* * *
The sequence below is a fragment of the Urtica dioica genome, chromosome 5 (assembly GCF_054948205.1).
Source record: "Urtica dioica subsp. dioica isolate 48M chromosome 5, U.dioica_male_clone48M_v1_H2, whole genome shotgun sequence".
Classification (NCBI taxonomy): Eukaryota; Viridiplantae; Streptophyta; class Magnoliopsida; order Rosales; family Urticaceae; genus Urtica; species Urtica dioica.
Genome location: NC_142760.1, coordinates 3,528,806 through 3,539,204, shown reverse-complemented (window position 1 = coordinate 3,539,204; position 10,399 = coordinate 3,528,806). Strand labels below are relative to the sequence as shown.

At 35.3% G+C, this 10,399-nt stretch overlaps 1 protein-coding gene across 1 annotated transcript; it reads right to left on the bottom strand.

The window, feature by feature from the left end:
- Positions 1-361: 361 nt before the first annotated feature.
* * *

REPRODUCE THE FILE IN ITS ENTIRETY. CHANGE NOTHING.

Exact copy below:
The sequence below is a fragment of the Urtica dioica genome, chromosome 5 (assembly GCF_054948205.1).
Source record: "Urtica dioica subsp. dioica isolate 48M chromosome 5, U.dioica_male_clone48M_v1_H2, whole genome shotgun sequence".
Classification (NCBI taxonomy): Eukaryota; Viridiplantae; Streptophyta; class Magnoliopsida; order Rosales; family Urticaceae; genus Urtica; species Urtica dioica.
Genome location: NC_142760.1, coordinates 3,528,806 through 3,539,204, shown reverse-complemented (window position 1 = coordinate 3,539,204; position 10,399 = coordinate 3,528,806). Strand labels below are relative to the sequence as shown.

At 35.3% G+C, this 10,399-nt stretch overlaps 1 protein-coding gene across 1 annotated transcript; it reads right to left on the bottom strand.

The window, feature by feature from the left end:
- Positions 1-361: 361 nt before the first annotated feature.